A second American Red Cross worker from Arkansas was deployed Monday to Washington state to help victims of the deadly mudslide that has so far killed 24 people.
Workers at a rescue operation is Oso, Wash., are trying to find any signs of life more than a week after the deadly mudslide.
So far, officials said more than 600 people have been involved in the relief effort of the mudslide. That now includes Linda Morgan of the Red Cross Northwest Arkansas Chapter.
"Linda has an extensive experience in shelters and managing shelters," said Rick Harvey, Red Cross communications specialist. "They notified that they needed her help, and as usual, she has dropped what she's doing and immediately arranged her life to where she could go."
Morgan will be getting to Washington on Tuesday to run the relief shelters for the victims of the mudslide.
"I will be managing the people that manage the shelters," Morgan said. "I will be in the headquarters doing paper work and making sure there is staff to run the shelters."
In the last week, the shelters have housed more than 120 people.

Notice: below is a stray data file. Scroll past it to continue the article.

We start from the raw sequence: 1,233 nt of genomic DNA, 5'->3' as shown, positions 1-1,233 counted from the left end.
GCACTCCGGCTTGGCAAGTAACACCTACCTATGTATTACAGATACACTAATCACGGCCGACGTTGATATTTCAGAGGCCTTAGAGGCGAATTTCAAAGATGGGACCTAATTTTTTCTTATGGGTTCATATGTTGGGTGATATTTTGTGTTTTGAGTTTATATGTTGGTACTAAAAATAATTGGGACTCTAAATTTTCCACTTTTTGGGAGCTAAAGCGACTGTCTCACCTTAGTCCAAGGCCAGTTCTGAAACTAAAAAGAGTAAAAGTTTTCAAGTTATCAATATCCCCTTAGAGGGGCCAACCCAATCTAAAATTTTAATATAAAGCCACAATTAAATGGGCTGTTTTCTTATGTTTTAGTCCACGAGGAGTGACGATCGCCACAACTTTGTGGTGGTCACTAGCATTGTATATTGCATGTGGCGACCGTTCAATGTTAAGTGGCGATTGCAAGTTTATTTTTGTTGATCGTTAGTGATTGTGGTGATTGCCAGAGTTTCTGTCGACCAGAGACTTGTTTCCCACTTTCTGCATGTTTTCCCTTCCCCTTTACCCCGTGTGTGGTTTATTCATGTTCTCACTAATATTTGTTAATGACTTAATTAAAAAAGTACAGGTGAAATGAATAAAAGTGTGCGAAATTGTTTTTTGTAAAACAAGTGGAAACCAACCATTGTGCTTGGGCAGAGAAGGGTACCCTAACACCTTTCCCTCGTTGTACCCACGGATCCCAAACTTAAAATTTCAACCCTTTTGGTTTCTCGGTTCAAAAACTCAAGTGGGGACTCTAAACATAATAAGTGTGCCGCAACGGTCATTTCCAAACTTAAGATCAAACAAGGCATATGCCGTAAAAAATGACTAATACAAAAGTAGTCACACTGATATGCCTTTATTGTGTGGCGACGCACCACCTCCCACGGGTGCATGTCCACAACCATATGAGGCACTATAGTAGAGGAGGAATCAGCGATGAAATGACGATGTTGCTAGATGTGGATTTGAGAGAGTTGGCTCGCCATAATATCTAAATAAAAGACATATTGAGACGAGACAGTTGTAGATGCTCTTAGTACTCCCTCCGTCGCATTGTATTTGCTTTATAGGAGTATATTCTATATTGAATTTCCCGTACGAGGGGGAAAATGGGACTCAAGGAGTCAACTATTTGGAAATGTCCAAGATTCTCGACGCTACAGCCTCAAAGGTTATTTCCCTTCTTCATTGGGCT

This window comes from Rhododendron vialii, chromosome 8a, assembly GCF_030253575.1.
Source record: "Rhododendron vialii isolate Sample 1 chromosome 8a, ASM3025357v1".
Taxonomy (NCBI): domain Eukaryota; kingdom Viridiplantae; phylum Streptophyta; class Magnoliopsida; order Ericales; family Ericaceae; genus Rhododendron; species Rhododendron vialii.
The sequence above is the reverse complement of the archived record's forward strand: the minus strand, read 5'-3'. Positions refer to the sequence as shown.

"We provide the shelters for temporary lodging until these families can find other arrangements," Harvey said. "We also are there for those people to provide support until they can get back on their feet."
The Red Cross also has served more than 10,000 meals and snacks to first responders and the affected community.
"We are taking care of the people that have lost their homes, but we are also helping feed and support the people that are there going through the mud and debris looking for people who may still be alive," Harvey said.
Morgan has been on several deployments for the Red Cross, including to Moore, Okla., in the aftermath of the tornado in May of last year. She said she is ready to again lend a helping hand.
"I have gotten pretty good at packing my clothes and having things ready to go," she said. "I am packing just the bare things that I need."
Those in the Red Cross who know Morgan well, said they are proud to call her a member of their organization.
"We are just very thankful that she is the kind of person that cares about the Red Cross, and what we do," Harvey said. "She really cares about the people that she is helping."
Morgan is expecting to be in Washington for about two weeks. She is the second Arkansan to be deployed to Washington for the landslide response. Last week, Larry Martens of Marshall departed. He is a mental health worker who is helping victims deal with the overwhelming losses.